BY JESSICA DE VERA
One in five cyclists have abandoned battling other motorists in Sydney because of the safety risks associated with riding, according to the Austroads’ Australian Cycling Participation Survey 2017.
But the upcoming Sydney Rides Festival, a month-long event by the City of Sydney Council, is hoping to change that statistic and promote safer riding practices.
The map on Sydney Cycleways’ webpage reinforces just how disjointed and scattered the dedicated, separated and bicycle-friendly roads are for cyclists. This presents greater safety risks for cyclists, as they are required to navigate through varied traffic conditions in a single journey.
Kim Lavender, Communications Manager at Bicycle NSW, said, “It just requires providing that infrastructure to get into riding. A lot of people struggle when they first start riding to find safe places to ride and then once they get the confidence to go longer distances, they still don’t feel comfortable riding on the road so it is about providing that safer route for them.
“The more cycle ways or paths where cyclists can ride is what we’re going for,” she said.
Rohan Venatraman, Coogee resident and regular rider, said, “The relationship between cyclists and motorists isn’t the most amicable. I definitely see motorists as, not an equal, but someone who’d pose far graver danger should you run into them. I’ve never bought the whole ideology of the roads there for all to share.I don’t think that’s a fair assessment given one person might be in a metal vehicle weighing a couple of tonnes.
“Just the past week, I went on a ride to North Sydney from Coogee. I think it was twice I thought I wasn’t going to survive because a fellow cyclist cut me off in the middle of a cycle lane and the second time was when I almost got t-boned by a motorist who didn’t notice me at all,” he said.
It’s up to local councils to push the agenda and make cycling an attractive and safe alternative to a private car, he suggested.
A spokesperson for the Inner West Council said, “Council believes that as part of its efforts to encourage more people to cycle more often, the development of new cycle routes across the local government areas that provide safe and convenient connections to places where people want to get to is essential.”
But a lack of infrastructure is not the only aspect working against cyclists on the roads. It’s also other cyclists, claimed Rohan Venatraman.
“Even though the number of cyclists on Sydney’s roads are increasing, and Sydney Council are putting out a lot more – slowly but steadily – cycle lanes around the city and inner city, I do think there should be a lot more awareness on simple things like right of way.
“Even a decent cycling map of Sydney’s routes would be pretty good,” he added.
A new dedicated cycling lane is in the works to connect the city and the Harbour Bridge, the City of Sydney Council announced recently.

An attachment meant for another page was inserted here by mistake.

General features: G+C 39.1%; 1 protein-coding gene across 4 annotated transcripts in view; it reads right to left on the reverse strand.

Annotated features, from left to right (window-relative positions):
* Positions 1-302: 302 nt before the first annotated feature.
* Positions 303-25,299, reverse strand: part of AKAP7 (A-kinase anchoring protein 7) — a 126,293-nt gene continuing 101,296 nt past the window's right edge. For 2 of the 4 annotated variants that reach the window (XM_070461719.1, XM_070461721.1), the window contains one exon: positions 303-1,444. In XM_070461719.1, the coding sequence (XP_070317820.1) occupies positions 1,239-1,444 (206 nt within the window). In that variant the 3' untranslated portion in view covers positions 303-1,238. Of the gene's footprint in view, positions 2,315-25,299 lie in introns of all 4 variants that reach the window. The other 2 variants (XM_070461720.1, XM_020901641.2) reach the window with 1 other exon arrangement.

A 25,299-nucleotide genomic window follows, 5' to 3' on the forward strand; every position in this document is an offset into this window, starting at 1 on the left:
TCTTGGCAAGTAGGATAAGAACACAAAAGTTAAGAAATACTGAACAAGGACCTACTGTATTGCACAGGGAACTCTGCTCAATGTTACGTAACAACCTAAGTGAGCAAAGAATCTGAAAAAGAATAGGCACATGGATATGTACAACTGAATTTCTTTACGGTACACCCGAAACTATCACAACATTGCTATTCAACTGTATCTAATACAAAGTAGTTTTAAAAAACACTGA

Lord Mayor Clover Moore said in the statement, “Conditions for riders will greatly improve with this smoother, more accessible connection, enabling more people to feel safe riding in Sydney.”
“The City of Sydney is very good at the moment,” said Bicycle NSW’s Kim Lavender, “they’ve actually got the highest rate of cyclists in New South Wales and I think this comes down to the Council’s view towards cycling and a lot of the infrastructure within the area that is very positive towards cycling.”
The Inner West Council are riding a similar wave and a spokesperson for the Council said, “Reducing dependency on private car use and encouraging more sustainable forms of travel such as cycling is a key Council objective – this will aid efforts to reduce carbon output, reduce pressure on parking and encourage healthier and more socially inclusive communities.”
In the Randwick region, Rohan Venatraman claims Randwick Council have their sights set on other priorities.
“I did go to one of the council meetings a couple of months ago, before the council elections, and it was brought up to introduce a lot more cycling paths.
“But that didn’t seem to get a lot of traction from the council members, or at least the local representative for Randwick City Council didn’t seem to think a big deal about it.”
This has made a month-long event like the Sydney Rides Festival ever more important for re-engagement and encouragement, claims Kim Lavender.
“I think it’s about getting people back into cycling. People, in that month, might get more experience riding so for the rest of the year they’re more likely to actually ride. It’s that month that celebrates cycling and makes it more available to people.”
The City of Sydney’s Sydney Rides Festival would be a good place to dust off the old two-wheeler. There’s over 30 events on the calendar.
There’s a bike event for everyone whether it’s the suit ride, foodie ride, cycle speed dating, ride for chocolate or the spring cycle. You could even pop in for a free tune up or participate in the mechanics challenge.
For information, visit: https://whatson.cityofsydney.nsw.gov.au/major-events/sydney-rides-festival
Randwick Council declined City Hub’s request to comment.